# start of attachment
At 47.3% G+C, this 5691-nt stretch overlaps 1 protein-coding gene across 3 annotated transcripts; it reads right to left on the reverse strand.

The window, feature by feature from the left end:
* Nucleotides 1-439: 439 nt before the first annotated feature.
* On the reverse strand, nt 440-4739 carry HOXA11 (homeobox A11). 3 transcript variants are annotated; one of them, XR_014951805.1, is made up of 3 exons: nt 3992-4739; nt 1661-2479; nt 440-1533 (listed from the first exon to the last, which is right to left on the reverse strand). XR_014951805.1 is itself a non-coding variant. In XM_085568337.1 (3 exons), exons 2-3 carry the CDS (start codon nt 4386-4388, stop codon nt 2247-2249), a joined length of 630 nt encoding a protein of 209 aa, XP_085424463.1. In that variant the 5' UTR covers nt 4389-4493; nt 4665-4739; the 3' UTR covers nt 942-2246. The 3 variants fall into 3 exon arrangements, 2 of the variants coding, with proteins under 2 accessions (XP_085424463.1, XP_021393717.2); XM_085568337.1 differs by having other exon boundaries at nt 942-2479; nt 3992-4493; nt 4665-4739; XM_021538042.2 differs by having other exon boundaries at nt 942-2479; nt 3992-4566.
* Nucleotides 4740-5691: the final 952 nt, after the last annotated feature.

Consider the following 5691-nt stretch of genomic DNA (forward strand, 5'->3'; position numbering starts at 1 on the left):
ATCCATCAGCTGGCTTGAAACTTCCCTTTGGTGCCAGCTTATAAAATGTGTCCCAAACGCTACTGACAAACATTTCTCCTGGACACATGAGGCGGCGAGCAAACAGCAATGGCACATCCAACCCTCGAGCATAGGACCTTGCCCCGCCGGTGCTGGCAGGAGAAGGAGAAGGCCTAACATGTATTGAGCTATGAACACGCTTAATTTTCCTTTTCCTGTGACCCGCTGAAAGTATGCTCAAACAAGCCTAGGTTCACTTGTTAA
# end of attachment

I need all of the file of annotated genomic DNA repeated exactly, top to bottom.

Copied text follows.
At 47.3% G+C, this 5691-nt stretch overlaps 1 protein-coding gene across 3 annotated transcripts; it reads right to left on the reverse strand.

The window, feature by feature from the left end:
* Nucleotides 1-439: 439 nt before the first annotated feature.
* On the reverse strand, nt 440-4739 carry HOXA11 (homeobox A11). 3 transcript variants are annotated; one of them, XR_014951805.1, is made up of 3 exons: nt 3992-4739; nt 1661-2479; nt 440-1533 (listed from the first exon to the last, which is right to left on the reverse strand). XR_014951805.1 is itself a non-coding variant. In XM_085568337.1 (3 exons), exons 2-3 carry the CDS (start codon nt 4386-4388, stop codon nt 2247-2249), a joined length of 630 nt encoding a protein of 209 aa, XP_085424463.1. In that variant the 5' UTR covers nt 4389-4493; nt 4665-4739; the 3' UTR covers nt 942-2246. The 3 variants fall into 3 exon arrangements, 2 of the variants coding, with proteins under 2 accessions (XP_085424463.1, XP_021393717.2); XM_085568337.1 differs by having other exon boundaries at nt 942-2479; nt 3992-4493; nt 4665-4739; XM_021538042.2 differs by having other exon boundaries at nt 942-2479; nt 3992-4566.
* Nucleotides 4740-5691: the final 952 nt, after the last annotated feature.

Consider the following 5691-nt stretch of genomic DNA (forward strand, 5'->3'; position numbering starts at 1 on the left):
ATCCATCAGCTGGCTTGAAACTTCCCTTTGGTGCCAGCTTATAAAATGTGTCCCAAACGCTACTGACAAACATTTCTCCTGGACACATGAGGCGGCGAGCAAACAGCAATGGCACATCCAACCCTCGAGCATAGGACCTTGCCCCGCCGGTGCTGGCAGGAGAAGGAGAAGGCCTAACATGTATTGAGCTATGAACACGCTTAATTTTCCTTTTCCTGTGACCCGCTGAAAGTATGCTCAAACAAGCCTAGGTTCACTTGTTAA